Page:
Text: Tim Nostrand
Video report: Brenda Flanagan, NJTV News
Amid a spike in confirmed COVID-19 cases in New Jersey, Gov. Phil Murphy and other state officials on Monday imposed a series of mandatory closures and business regulations, all designed to limit the close interactions between people that facilitate the spread of the coronavirus that causes COVID-19.
The new rules, which went into effect as of 8 p.m. Monday night, limit crowds for recreational and social gatherings to 50 people, including in private residences. Restaurants and bars are to serve only takeout and delivery customers, and movie theaters, gyms and casinos were to suspend operations as of that time.
Murphy also “strongly discouraged” all nonessential and nonemergency travel in New Jersey between 8 p.m. and 5 a.m., noting that he was not imposing a strict curfew, but could still do so.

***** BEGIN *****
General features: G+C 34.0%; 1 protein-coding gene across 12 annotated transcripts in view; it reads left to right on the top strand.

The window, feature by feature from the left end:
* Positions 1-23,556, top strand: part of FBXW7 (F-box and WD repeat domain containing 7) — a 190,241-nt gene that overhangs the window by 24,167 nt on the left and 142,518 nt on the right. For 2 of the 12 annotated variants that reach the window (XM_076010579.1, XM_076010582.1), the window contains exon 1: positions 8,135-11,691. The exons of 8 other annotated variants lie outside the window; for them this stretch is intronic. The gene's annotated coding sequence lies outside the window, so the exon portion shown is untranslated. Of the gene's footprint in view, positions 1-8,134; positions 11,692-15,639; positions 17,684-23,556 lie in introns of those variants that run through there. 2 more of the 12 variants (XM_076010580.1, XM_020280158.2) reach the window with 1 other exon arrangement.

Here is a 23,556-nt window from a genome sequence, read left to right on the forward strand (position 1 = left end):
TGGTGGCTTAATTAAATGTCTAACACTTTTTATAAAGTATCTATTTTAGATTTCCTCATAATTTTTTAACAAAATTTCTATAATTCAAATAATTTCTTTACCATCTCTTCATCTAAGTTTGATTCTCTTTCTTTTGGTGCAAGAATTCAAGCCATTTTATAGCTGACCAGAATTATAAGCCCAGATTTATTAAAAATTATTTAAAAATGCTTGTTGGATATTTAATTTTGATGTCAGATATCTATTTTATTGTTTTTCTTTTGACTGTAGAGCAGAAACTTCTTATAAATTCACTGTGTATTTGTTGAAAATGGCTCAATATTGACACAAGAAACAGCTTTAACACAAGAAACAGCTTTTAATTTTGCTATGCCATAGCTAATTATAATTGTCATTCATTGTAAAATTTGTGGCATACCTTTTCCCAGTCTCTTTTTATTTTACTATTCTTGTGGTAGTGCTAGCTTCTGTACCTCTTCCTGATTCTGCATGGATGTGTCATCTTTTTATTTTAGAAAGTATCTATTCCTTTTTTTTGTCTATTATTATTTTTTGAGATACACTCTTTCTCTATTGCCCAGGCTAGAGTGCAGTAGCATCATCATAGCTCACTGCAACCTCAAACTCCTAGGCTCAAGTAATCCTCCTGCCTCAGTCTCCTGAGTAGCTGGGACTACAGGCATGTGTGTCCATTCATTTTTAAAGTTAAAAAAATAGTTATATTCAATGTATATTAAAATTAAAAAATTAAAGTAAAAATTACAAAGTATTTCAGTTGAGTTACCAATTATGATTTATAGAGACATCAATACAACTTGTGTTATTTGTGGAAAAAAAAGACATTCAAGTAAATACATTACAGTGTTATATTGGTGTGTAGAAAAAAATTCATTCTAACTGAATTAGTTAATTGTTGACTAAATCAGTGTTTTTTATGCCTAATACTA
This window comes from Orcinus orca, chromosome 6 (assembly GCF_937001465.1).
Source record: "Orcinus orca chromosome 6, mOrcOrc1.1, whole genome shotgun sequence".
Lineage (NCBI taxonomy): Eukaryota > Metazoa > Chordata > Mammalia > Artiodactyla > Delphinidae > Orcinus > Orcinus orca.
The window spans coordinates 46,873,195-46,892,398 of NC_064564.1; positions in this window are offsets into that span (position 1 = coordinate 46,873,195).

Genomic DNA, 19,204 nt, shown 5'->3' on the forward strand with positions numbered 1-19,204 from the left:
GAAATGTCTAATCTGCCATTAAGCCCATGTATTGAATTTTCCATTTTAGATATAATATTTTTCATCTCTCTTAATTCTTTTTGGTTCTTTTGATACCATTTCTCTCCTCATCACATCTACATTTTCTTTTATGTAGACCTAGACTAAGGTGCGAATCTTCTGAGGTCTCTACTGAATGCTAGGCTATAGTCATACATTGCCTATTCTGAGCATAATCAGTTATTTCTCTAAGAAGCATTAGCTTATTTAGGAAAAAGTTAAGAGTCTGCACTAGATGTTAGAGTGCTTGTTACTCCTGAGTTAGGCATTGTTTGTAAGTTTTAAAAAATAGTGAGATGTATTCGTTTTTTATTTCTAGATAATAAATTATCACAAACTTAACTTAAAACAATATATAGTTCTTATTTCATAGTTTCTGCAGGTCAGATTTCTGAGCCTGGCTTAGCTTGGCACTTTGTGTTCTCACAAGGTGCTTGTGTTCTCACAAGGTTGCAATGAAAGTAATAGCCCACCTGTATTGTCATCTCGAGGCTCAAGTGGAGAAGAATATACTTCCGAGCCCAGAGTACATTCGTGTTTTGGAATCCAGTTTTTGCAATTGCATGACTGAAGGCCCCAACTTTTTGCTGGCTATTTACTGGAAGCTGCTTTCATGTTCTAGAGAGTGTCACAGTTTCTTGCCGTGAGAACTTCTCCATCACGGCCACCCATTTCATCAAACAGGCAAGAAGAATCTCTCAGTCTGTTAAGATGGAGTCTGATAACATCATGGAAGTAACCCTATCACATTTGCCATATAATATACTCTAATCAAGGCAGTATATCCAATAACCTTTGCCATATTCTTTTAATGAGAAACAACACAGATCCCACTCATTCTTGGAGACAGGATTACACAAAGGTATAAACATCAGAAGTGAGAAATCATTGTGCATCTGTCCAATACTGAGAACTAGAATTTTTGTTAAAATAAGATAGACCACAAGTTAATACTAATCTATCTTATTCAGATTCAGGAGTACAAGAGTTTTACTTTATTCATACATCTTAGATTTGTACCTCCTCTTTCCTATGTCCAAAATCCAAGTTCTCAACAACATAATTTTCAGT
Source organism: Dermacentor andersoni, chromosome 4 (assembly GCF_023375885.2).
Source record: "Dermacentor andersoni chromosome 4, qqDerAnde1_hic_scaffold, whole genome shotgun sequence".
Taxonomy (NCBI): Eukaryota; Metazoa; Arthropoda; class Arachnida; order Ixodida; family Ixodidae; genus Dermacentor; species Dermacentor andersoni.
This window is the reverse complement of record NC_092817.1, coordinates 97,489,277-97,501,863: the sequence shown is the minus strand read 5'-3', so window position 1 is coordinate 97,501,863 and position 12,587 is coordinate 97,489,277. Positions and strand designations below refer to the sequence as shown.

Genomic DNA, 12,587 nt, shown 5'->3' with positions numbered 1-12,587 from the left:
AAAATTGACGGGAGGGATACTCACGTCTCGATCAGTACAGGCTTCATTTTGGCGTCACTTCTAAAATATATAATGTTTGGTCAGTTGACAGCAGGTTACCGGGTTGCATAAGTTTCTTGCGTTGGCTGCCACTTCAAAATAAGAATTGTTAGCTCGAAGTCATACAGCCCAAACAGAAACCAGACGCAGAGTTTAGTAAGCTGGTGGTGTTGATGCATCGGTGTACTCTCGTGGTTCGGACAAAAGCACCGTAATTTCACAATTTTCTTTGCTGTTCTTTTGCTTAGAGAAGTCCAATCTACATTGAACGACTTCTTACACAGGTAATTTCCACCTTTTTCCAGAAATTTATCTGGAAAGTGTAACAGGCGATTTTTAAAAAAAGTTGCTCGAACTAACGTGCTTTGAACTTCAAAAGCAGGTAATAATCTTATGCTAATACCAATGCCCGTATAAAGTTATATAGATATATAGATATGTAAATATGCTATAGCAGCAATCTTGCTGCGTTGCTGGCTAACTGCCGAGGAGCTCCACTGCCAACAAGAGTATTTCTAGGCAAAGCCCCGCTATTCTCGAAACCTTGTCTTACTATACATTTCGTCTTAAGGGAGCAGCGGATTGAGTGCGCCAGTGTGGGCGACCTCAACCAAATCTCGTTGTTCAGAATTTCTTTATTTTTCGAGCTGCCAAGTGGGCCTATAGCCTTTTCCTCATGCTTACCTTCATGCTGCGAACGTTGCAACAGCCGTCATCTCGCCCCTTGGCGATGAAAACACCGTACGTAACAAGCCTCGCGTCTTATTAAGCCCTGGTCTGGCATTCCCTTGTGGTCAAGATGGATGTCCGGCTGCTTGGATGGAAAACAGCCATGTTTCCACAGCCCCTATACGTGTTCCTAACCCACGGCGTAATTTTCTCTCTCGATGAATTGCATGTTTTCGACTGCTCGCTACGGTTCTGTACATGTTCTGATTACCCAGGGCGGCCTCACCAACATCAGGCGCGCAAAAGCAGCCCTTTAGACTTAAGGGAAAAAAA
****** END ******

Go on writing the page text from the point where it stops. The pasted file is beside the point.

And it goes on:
In addition, Murphy ordered that all nonessential retail, recreation and entertainment businesses must shut down between 8 p.m. and 5 a.m. and take steps to limit the number of customers to 50 people at any one time.
The governor cited supermarkets and pharmacies as examples of business that are deemed essential.
At the same time, Murphy ordered all public and private schools in the state to close starting Wednesday, a move that he had earlier signaled was imminent. Officials said Monday that 90% of schools had already been shut down by local officials and had plans for remote learning in place. Murphy’s order includes colleges and universities in New Jersey, which also had in the main announced their own temporary closures.